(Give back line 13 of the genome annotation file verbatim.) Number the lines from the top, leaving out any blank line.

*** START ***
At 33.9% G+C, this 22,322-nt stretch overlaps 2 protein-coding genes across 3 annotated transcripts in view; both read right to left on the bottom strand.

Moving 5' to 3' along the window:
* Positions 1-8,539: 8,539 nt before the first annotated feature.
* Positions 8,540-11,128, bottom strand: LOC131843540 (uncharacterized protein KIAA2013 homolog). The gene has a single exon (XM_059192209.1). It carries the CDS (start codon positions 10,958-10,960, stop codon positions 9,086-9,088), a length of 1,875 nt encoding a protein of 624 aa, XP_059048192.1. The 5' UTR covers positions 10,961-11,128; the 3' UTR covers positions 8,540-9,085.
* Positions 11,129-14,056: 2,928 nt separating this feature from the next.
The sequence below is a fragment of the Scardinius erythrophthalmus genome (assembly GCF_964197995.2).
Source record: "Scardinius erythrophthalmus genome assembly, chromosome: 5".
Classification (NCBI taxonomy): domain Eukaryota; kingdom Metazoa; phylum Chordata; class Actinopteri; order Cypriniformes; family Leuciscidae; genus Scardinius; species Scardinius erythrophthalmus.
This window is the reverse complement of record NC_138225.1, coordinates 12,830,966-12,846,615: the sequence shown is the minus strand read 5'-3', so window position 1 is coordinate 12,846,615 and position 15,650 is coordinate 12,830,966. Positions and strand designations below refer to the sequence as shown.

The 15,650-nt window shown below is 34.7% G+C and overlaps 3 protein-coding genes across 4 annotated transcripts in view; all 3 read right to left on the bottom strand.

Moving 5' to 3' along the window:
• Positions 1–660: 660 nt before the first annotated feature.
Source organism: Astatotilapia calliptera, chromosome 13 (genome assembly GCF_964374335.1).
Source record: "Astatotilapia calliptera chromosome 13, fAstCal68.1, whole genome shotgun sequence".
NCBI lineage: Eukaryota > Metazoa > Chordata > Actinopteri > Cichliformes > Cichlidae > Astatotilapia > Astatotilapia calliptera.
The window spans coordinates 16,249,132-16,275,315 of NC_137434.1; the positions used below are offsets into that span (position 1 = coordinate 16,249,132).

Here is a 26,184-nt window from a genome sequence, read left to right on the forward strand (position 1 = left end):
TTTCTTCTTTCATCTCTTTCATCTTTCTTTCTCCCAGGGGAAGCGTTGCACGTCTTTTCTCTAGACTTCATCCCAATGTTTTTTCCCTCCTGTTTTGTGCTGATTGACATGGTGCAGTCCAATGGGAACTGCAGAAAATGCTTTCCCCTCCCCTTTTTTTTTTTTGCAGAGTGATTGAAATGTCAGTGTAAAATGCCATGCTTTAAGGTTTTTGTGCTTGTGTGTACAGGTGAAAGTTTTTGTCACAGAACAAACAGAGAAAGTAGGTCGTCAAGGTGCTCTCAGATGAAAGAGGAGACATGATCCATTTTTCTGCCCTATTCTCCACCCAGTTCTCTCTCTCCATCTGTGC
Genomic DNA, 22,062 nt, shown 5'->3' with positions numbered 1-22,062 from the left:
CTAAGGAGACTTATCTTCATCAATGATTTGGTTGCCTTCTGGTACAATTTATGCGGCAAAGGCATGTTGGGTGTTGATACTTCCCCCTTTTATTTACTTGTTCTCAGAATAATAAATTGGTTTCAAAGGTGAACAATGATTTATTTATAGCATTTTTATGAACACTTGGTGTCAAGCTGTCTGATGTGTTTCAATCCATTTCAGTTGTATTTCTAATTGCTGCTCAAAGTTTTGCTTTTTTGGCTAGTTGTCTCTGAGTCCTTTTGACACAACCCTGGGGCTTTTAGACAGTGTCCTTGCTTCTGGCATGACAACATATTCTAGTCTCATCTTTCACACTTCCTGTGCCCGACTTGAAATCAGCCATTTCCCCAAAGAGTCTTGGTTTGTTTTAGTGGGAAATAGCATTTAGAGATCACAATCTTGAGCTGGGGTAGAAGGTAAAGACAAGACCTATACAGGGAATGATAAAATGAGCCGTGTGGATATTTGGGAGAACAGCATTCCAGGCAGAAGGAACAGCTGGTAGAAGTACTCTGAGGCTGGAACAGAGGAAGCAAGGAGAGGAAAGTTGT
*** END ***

Source organism: Astatotilapia calliptera, chromosome 13 (genome assembly GCF_964374335.1).